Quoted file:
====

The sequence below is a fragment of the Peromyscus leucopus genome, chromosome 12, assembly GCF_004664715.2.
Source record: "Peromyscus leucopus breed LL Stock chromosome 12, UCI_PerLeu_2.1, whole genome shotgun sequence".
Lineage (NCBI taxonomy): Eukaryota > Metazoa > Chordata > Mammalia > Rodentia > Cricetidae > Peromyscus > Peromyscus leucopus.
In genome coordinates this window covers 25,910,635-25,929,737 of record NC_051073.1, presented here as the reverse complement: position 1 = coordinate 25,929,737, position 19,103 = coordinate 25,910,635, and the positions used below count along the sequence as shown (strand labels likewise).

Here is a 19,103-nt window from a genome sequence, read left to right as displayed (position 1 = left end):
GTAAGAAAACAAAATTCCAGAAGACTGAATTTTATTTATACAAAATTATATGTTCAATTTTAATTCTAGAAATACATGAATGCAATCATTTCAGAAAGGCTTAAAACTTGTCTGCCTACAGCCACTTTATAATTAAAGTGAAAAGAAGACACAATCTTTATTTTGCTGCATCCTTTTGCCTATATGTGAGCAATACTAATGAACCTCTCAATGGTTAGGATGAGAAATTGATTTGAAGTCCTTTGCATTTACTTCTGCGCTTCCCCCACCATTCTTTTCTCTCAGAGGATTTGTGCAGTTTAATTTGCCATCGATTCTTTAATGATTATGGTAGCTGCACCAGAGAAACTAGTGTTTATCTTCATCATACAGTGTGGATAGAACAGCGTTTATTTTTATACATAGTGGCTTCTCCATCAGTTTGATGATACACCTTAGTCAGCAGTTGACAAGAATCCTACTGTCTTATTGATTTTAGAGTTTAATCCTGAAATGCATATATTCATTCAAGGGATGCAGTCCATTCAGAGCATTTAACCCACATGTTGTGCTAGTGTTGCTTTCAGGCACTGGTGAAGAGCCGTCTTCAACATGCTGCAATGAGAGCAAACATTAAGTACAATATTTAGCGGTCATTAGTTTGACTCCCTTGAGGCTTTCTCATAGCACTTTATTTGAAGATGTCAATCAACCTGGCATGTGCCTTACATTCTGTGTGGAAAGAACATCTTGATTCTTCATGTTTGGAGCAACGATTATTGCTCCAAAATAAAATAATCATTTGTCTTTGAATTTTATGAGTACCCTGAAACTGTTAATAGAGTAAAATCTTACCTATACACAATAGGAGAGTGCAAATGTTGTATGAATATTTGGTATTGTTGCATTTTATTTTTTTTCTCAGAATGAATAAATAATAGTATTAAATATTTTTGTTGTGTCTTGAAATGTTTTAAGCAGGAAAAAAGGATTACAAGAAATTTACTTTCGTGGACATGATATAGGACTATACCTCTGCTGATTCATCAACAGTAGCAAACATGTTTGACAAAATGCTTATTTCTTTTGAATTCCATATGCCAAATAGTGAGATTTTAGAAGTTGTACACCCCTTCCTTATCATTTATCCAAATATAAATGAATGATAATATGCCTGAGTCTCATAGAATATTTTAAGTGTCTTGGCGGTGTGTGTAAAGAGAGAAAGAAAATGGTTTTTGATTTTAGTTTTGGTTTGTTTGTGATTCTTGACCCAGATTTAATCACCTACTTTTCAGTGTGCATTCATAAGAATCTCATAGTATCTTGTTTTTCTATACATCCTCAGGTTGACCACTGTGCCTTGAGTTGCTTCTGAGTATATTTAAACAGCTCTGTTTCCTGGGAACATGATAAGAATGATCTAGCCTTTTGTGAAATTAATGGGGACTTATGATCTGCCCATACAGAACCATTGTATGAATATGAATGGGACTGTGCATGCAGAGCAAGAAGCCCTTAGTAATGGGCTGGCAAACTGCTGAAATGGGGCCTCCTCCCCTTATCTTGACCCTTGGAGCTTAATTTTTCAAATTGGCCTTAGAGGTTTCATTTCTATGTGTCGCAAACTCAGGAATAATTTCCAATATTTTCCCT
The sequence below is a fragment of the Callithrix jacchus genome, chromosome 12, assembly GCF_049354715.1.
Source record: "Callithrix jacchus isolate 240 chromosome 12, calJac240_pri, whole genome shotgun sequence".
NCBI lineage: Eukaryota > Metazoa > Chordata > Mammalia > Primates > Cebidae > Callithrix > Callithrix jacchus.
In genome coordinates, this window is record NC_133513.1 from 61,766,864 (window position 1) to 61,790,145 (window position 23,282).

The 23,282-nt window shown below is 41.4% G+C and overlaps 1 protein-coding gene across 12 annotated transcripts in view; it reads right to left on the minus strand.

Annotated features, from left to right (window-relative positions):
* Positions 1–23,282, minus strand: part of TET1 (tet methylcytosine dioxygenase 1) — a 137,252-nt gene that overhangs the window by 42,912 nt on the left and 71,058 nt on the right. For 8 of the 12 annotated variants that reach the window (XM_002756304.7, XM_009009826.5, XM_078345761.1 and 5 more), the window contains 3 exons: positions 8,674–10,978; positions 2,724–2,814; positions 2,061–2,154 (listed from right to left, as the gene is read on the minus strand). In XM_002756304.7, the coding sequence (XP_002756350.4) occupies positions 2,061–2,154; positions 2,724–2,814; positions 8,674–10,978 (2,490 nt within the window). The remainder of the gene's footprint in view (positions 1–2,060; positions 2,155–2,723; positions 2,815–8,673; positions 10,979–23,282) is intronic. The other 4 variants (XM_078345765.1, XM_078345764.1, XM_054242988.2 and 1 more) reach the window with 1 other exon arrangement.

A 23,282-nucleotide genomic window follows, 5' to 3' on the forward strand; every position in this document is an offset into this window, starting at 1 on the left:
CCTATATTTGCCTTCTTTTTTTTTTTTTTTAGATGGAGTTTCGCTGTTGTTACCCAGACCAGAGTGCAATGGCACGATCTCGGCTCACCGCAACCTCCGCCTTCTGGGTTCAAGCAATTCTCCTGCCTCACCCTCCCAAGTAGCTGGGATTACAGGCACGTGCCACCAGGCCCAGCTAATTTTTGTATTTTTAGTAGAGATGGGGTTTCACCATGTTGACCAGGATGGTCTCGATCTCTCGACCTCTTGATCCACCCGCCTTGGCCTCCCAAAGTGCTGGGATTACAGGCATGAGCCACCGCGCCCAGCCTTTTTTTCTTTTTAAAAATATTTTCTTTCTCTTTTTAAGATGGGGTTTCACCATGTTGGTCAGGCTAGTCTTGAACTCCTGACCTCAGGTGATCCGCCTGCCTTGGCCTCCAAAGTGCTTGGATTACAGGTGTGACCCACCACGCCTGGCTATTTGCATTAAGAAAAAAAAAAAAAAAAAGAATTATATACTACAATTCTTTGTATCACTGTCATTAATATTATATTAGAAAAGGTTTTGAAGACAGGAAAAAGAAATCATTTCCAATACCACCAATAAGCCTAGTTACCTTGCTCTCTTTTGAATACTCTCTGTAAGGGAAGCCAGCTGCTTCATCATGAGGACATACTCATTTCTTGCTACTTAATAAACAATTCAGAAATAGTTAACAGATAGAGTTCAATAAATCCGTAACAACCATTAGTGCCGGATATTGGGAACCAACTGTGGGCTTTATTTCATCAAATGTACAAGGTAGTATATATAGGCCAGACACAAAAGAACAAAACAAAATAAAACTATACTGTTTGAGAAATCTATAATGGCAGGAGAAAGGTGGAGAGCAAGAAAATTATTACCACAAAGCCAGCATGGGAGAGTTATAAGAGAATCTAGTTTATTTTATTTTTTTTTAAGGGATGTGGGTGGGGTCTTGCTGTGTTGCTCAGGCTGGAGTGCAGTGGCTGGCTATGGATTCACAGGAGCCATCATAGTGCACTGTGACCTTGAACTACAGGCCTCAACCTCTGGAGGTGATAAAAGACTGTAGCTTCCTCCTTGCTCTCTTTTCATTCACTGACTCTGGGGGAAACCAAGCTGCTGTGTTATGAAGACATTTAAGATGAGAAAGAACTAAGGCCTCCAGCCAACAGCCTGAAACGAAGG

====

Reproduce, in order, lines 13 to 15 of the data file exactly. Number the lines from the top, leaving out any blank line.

* Positions 1–23,282, minus strand: part of TET1 (tet methylcytosine dioxygenase 1) — a 137,252-nt gene that overhangs the window by 42,912 nt on the left and 71,058 nt on the right. For 8 of the 12 annotated variants that reach the window (XM_002756304.7, XM_009009826.5, XM_078345761.1 and 5 more), the window contains 3 exons: positions 8,674–10,978; positions 2,724–2,814; positions 2,061–2,154 (listed from right to left, as the gene is read on the minus strand). In XM_002756304.7, the coding sequence (XP_002756350.4) occupies positions 2,061–2,154; positions 2,724–2,814; positions 8,674–10,978 (2,490 nt within the window). The remainder of the gene's footprint in view (positions 1–2,060; positions 2,155–2,723; positions 2,815–8,673; positions 10,979–23,282) is intronic. The other 4 variants (XM_078345765.1, XM_078345764.1, XM_054242988.2 and 1 more) reach the window with 1 other exon arrangement.

A 23,282-nucleotide genomic window follows, 5' to 3' on the forward strand; every position in this document is an offset into this window, starting at 1 on the left:
CCTATATTTGCCTTCTTTTTTTTTTTTTTTAGATGGAGTTTCGCTGTTGTTACCCAGACCAGAGTGCAATGGCACGATCTCGGCTCACCGCAACCTCCGCCTTCTGGGTTCAAGCAATTCTCCTGCCTCACCCTCCCAAGTAGCTGGGATTACAGGCACGTGCCACCAGGCCCAGCTAATTTTTGTATTTTTAGTAGAGATGGGGTTTCACCATGTTGACCAGGATGGTCTCGATCTCTCGACCTCTTGATCCACCCGCCTTGGCCTCCCAAAGTGCTGGGATTACAGGCATGAGCCACCGCGCCCAGCCTTTTTTTCTTTTTAAAAATATTTTCTTTCTCTTTTTAAGATGGGGTTTCACCATGTTGGTCAGGCTAGTCTTGAACTCCTGACCTCAGGTGATCCGCCTGCCTTGGCCTCCAAAGTGCTTGGATTACAGGTGTGACCCACCACGCCTGGCTATTTGCATTAAGAAAAAAAAAAAAAAAAAGAATTATATACTACAATTCTTTGTATCACTGTCATTAATATTATATTAGAAAAGGTTTTGAAGACAGGAAAAAGAAATCATTTCCAATACCACCAATAAGCCTAGTTACCTTGCTCTCTTTTGAATACTCTCTGTAAGGGAAGCCAGCTGCTTCATCATGAGGACATACTCATTTCTTGCTACTTAATAAACAATTCAGAAATAGTTAACAGATAGAGTTCAATAAATCCGTAACAACCATTAGTGCCGGATATTGGGAACCAACTGTGGGCTTTATTTCATCAAATGTACAAGGTAGTATATATAGGCCAGACACAAAAGAACAAAACAAAATAAAACTATACTGTTTGAGAAATCTATAATGGCAGGAGAAAGGTGGAGAGCAAGAAAATTATTACCACAAAGCCAGCATGGGAGAGTTATAAGAGAATCTAGTTTATTTTATTTTTTTTTAAGGGATGTGGGTGGGGTCTTGCTGTGTTGCTCAGGCTGGAGTGCAGTGGCTGGCTATGGATTCACAGGAGCCATCATAGTGCACTGTGACCTTGAACTACAGGCCTCAACCTCTGGAGGTGATAAAAGACTGTAGCTTCCTCCTTGCTCTCTTTTCATTCACTGACTCTGGGGGAAACCAAGCTGCTGTGTTATGAAGACATTTAAGATGAGAAAGAACTAAGGCCTCCAGCCAACAGCCTGAAACGAAGG